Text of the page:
Online Newsletter Nr. 129
Philippine Community
   It is a heavy responsibility you are assuming as the Philippine Ambassador to Germany. What were the challenges you were thinking when you accepted the task? What motivates you in your work?
   Before I assumed my post as Philippine Ambassador to Germany, I was Consul General at the Philippine Consulate in Frankfurt, and before that, I was Deputy Chief of Mission from 2008-2010 here in the Philippine Embassy in Berlin. So you could say that I was intimately aware of the challenges – even before I assumed post – but I saw them not just as challenges but as opportunities.

   In the diplomatic profession, we often describe ourselves as loyal soldiers, working within a clear line of command, and following orders to the letter. The entire foreign service, under the new Aquino administration and Department of Foreign Affairs Secretary Albert F. del Rosario, was given marching orders to step up economic diplomacy efforts to help the President fulfill his covenant with the Filipino people – to ensure sustained and inclusive growth for all. So the mandate given was very clear to me.

   And Germany, with foreign direct investments in the Philippines of over half a billion dollars, is a top economic post for us. By the time I assumed post as Ambassador, I had a fairly good idea about the vast potential for bilateral relations. I was aware that there is room for tremendous growth in economic relations. The priority was to seek markets for Philippine goods and services and concentrate on Philippine niches in foreign markets where possible.

   What motivates me?
   When your raison d'etre is clear, everything falls into place. I am a public servant with a mandate, and the mandate is bigger than myself. Part of that mandate, and in fact one of the foreign policy pillars, is to protect and provide assistance to overseas Filipino workers (OFWs). And this is the one task that I enjoy because the Filipino Community in Germany is cooperative and our kababayans are natural partners in the national development efforts of the Philippine Embassy in Berlin.

   It is very sad that our former community chaplains namely: Fr. Bacareza, Fr. Flores and Fr. Adonis, unfortunately passed away due to cancer in 2011. On the contrary you are looking most of the time radiant, strong and healthy. What is your secret? Do you have a particular hobby, sport or musical pastime to de-stress?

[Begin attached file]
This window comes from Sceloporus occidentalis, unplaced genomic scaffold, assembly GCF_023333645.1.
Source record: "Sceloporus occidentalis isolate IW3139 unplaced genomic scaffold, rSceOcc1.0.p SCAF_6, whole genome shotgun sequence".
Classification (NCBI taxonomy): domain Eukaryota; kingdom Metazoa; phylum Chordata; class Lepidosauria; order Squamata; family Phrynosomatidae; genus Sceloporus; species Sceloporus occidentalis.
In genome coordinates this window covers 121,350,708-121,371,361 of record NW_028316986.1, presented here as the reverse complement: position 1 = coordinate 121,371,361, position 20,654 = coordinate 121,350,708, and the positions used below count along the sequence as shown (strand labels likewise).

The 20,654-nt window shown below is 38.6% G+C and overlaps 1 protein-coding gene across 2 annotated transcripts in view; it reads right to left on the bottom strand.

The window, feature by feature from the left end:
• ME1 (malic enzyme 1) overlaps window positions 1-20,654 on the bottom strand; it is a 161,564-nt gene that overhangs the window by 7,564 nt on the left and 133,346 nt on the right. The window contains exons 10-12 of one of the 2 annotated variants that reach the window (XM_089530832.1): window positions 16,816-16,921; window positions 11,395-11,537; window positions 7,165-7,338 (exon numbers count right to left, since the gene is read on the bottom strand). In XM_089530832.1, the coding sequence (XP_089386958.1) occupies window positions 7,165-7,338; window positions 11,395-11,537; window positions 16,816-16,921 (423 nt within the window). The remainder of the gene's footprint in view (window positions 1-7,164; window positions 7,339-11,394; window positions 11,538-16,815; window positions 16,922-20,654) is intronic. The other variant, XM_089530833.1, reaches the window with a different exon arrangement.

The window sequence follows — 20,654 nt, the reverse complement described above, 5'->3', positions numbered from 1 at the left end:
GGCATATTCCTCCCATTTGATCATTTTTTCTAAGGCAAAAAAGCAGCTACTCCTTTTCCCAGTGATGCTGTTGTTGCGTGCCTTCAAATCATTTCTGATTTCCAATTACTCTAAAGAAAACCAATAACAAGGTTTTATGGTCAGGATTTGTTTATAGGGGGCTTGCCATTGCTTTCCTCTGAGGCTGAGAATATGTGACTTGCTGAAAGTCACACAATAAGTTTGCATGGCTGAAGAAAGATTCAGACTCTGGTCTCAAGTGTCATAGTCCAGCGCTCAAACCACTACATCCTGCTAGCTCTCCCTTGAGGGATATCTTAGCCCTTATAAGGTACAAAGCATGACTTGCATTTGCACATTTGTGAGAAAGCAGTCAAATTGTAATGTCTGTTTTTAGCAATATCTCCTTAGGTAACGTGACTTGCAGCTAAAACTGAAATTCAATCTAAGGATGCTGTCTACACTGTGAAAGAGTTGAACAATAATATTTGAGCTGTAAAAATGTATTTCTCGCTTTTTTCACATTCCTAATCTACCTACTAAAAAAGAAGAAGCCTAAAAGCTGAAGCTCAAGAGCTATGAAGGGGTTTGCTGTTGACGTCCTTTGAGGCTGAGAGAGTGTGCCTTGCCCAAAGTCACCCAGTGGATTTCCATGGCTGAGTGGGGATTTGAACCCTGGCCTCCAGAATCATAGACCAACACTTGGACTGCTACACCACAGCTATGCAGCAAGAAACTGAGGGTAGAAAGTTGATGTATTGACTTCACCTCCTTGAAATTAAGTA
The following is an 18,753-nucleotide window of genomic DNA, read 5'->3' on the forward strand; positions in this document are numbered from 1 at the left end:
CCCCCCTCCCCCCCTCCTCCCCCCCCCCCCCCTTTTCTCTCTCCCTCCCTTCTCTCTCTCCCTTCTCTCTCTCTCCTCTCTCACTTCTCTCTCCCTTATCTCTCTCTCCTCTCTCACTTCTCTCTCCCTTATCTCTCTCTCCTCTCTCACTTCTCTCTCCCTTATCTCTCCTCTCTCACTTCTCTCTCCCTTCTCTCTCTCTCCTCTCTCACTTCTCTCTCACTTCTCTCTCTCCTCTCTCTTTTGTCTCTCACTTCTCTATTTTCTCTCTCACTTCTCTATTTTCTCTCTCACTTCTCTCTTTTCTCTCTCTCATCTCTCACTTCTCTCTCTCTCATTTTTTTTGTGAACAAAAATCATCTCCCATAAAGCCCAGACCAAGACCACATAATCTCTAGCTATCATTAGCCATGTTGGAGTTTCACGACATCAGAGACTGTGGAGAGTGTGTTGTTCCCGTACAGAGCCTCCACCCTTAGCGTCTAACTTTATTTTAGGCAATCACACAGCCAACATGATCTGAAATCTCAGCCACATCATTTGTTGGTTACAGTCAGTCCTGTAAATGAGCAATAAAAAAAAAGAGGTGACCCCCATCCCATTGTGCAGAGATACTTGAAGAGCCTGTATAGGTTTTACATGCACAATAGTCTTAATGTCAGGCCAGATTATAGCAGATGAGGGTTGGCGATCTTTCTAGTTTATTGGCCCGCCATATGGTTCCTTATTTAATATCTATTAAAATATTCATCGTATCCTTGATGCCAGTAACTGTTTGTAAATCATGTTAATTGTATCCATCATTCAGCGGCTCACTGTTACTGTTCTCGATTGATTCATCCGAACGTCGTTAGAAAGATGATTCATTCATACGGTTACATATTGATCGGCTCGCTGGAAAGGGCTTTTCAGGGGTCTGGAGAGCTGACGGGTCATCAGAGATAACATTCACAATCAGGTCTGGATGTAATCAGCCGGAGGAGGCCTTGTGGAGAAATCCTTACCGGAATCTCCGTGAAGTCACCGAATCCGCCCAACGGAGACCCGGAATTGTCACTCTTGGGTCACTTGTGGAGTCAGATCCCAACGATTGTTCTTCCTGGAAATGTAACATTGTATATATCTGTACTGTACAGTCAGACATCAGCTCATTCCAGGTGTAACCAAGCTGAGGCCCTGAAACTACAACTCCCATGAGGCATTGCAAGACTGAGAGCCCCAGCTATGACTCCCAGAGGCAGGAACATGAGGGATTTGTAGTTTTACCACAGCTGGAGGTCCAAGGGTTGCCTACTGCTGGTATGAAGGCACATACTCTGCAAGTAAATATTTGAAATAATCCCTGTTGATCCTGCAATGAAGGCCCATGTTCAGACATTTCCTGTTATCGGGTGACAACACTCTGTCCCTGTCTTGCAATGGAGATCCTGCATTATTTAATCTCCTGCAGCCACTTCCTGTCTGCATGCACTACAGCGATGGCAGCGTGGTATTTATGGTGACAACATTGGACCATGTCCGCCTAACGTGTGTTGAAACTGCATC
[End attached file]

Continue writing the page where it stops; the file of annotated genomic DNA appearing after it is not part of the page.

I share your sentiments about Fr. Bacareza, Fr. Flores and Fr. Adonis. I believe that their contributions to the Filipino community are durable. And so they may have gone, but they have a place in our hearts, and a special place in heaven. It's interesting that you couch your question about my health regimen in this context because for me physical and spiritual well-being are closely intertwined. I do not follow a strict physical regimen, like diet or strict physical exercise – and I am sure you have seen me eat heartily in Filcom gatherings. But what I do have, and what keeps me grounded amidst all the pressure that this profession entails, is a spiritual regimen: setting aside quiet time for contemplation, meditation, and prayer.

   On the lighter side, Berlin is the place to be. So far, what are your impressions? Given the choice, would you have opted to be in Washington, D.C., USA, or in another city, instead in Berlin?
   I have lived in various cities abroad as a diplomat on official tour of duty: in Canberra, Tokyo, Vienna, and Geneva. I was also fortunate to have lived in Washington, Kuala Lumpur, and Oxford as a student. It is difficult to compare cities as each would have its special charm. I remember my first posting in Canberra quite fondly – we say in the foreign service that one always falls in love with his or her first posting. I also have happy memories of my time in England as a student. But Berlin, as my first ambassadorial post, is truly special. It is a wonderful city as well for a person who is raising daughters – within a few minutes, you can take your children to the park, or forest, or even to a lake, or go and see a cutting edge exhibit in